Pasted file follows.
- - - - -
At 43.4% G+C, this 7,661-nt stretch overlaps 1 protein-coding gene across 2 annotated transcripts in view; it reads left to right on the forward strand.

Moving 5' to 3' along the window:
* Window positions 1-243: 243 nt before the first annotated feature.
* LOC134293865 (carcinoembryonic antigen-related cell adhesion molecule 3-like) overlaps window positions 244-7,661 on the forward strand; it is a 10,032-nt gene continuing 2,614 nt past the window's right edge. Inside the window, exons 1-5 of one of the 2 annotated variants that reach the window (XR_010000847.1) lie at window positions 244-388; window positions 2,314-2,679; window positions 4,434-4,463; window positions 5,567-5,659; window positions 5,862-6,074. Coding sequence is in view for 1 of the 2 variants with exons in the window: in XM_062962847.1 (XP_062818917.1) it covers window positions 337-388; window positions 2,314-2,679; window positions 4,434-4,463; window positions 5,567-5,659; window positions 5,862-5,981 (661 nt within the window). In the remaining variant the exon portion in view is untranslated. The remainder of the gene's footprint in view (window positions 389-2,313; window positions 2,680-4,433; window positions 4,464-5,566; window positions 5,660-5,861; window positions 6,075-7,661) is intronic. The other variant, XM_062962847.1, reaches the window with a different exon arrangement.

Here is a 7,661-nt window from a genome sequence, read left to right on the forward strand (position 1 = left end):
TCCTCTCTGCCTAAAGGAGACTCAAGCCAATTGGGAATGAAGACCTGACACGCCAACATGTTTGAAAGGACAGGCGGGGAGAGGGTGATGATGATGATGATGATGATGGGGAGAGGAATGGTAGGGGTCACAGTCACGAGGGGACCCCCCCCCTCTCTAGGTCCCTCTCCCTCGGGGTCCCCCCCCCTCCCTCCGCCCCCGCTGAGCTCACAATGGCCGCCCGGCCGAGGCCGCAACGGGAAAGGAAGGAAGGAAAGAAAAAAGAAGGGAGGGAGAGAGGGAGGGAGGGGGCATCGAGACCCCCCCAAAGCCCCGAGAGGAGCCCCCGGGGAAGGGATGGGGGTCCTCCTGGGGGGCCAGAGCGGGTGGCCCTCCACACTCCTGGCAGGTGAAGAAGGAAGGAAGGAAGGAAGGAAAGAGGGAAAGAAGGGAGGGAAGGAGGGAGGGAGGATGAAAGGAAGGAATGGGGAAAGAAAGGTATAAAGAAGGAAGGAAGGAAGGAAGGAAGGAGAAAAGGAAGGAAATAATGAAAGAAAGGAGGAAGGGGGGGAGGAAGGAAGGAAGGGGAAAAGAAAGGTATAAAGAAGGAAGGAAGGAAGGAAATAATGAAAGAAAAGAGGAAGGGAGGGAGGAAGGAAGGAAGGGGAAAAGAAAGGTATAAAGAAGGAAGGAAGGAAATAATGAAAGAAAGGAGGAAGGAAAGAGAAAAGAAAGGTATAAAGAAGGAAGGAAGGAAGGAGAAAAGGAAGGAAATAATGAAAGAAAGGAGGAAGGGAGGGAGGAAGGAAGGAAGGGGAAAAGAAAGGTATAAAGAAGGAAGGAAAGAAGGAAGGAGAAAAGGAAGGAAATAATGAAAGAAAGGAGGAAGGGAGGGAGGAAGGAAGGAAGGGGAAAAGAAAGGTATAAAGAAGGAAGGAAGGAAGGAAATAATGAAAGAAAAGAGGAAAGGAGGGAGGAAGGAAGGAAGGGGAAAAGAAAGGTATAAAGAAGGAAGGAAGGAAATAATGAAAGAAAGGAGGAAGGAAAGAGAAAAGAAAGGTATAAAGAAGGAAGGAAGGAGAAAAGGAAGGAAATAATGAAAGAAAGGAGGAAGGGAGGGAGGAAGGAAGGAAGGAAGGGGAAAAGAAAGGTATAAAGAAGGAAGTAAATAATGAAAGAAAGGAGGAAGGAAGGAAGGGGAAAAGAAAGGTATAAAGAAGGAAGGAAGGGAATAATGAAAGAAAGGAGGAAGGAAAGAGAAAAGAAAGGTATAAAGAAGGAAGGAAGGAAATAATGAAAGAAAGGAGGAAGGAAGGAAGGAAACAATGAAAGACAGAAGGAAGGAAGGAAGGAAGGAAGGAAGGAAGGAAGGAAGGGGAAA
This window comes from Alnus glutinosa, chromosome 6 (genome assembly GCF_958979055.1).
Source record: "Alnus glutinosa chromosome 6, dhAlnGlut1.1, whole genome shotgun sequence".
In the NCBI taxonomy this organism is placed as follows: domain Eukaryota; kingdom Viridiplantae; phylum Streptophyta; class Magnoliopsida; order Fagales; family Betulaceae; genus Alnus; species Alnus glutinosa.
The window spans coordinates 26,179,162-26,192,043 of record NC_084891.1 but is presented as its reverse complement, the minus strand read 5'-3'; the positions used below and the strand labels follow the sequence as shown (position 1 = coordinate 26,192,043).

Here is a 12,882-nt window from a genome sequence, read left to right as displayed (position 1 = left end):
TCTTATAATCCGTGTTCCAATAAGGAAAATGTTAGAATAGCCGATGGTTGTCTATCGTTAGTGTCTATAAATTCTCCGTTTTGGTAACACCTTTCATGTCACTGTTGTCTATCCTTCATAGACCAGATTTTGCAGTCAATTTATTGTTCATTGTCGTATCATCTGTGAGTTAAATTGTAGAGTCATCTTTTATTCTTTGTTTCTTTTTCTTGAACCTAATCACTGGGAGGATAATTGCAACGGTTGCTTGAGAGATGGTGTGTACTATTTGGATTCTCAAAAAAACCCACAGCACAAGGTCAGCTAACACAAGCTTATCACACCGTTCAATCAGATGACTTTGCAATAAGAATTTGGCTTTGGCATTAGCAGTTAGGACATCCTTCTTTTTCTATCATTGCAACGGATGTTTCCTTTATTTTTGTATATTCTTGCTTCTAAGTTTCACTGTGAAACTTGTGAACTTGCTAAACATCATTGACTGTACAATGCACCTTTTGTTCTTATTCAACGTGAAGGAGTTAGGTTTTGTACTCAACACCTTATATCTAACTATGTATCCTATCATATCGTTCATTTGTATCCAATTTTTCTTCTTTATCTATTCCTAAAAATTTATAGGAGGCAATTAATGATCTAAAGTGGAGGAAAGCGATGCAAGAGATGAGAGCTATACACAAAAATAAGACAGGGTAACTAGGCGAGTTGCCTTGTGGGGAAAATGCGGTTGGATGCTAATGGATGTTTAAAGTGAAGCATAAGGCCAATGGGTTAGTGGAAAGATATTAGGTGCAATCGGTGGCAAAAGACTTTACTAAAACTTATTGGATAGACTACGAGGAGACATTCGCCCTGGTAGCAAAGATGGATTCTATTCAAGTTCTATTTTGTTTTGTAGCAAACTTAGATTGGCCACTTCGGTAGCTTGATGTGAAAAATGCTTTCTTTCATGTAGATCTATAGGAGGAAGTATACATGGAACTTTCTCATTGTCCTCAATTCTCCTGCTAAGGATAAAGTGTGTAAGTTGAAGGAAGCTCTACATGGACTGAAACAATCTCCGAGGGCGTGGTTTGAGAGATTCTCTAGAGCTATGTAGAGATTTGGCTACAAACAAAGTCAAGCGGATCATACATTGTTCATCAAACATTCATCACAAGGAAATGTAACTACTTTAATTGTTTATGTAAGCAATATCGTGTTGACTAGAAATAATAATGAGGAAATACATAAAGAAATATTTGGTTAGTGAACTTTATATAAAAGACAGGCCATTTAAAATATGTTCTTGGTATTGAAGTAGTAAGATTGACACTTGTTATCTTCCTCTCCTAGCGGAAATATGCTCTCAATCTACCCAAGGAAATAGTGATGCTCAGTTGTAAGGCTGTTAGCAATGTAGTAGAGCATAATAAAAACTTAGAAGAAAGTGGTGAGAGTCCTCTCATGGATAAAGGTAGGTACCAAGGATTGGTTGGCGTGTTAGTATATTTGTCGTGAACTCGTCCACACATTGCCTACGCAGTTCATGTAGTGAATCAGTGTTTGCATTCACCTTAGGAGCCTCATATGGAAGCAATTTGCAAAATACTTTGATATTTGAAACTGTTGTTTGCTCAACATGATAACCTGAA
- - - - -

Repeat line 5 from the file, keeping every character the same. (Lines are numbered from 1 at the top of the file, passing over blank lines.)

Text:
Here is a 7,661-nt window from a genome sequence, read left to right on the forward strand (position 1 = left end):